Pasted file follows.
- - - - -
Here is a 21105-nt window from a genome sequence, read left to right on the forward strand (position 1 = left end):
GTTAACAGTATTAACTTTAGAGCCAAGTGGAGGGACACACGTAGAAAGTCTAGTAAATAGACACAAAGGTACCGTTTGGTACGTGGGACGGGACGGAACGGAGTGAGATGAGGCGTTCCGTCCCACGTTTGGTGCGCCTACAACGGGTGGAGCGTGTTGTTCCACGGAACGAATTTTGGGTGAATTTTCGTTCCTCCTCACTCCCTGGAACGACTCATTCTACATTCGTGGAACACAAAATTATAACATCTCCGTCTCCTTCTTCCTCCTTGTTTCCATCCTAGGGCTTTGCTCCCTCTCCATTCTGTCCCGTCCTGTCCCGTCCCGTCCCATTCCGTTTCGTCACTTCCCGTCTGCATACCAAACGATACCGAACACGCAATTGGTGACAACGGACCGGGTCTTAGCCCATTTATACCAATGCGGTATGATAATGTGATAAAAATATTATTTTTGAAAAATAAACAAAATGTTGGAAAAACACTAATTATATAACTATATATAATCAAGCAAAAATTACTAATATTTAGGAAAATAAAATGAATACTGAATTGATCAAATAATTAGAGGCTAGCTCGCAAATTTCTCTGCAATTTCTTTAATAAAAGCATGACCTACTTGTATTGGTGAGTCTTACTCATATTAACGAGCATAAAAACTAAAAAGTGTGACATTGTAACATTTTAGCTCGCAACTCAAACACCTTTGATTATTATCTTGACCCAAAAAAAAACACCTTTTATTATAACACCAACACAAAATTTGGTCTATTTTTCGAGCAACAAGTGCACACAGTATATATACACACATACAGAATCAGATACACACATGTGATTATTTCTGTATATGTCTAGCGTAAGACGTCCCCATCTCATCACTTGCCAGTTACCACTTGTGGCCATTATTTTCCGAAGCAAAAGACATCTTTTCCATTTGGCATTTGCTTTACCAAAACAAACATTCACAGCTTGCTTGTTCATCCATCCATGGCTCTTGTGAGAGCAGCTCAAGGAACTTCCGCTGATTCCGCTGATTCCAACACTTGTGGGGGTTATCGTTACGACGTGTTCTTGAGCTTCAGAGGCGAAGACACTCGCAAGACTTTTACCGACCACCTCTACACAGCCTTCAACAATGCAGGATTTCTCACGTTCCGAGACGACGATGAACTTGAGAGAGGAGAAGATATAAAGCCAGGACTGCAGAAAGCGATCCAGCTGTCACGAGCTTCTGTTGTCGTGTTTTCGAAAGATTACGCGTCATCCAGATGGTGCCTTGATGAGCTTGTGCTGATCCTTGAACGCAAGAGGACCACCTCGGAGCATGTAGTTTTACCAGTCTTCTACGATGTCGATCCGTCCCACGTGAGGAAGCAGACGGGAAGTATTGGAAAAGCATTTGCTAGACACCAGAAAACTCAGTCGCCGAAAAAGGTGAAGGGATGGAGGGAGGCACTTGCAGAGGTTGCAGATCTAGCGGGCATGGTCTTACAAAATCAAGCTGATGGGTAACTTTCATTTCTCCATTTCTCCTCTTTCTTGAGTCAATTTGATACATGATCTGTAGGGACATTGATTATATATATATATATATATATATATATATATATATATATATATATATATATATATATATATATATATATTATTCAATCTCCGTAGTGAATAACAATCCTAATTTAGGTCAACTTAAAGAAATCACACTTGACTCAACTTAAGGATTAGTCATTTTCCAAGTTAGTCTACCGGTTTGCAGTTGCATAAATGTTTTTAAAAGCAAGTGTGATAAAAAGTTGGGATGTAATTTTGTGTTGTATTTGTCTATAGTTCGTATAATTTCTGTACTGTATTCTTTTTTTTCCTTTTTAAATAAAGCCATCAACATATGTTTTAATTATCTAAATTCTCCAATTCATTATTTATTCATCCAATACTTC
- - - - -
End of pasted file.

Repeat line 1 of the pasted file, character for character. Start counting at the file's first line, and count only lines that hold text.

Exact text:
Here is a 21105-nt window from a genome sequence, read left to right on the forward strand (position 1 = left end):